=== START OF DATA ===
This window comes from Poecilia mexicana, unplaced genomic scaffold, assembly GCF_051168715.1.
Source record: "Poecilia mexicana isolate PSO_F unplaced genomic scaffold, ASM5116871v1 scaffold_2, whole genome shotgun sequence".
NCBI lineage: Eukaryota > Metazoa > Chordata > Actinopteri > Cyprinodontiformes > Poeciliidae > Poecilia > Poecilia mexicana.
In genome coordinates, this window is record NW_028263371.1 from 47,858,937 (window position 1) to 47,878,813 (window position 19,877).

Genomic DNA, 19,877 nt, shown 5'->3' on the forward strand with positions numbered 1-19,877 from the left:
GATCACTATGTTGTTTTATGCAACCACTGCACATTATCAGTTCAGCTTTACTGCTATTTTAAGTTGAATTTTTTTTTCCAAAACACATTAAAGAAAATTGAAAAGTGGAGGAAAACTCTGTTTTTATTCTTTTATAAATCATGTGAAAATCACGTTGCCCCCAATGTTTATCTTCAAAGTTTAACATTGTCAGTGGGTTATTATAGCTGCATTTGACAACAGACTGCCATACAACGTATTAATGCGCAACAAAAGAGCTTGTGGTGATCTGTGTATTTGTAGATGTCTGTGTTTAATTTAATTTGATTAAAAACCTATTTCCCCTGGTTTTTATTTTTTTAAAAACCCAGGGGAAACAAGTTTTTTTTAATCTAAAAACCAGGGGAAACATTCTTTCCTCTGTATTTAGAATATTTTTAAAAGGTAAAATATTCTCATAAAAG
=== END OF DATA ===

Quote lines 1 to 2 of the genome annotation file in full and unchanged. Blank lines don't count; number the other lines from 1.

This window comes from Poecilia mexicana, unplaced genomic scaffold, assembly GCF_051168715.1.
Source record: "Poecilia mexicana isolate PSO_F unplaced genomic scaffold, ASM5116871v1 scaffold_2, whole genome shotgun sequence".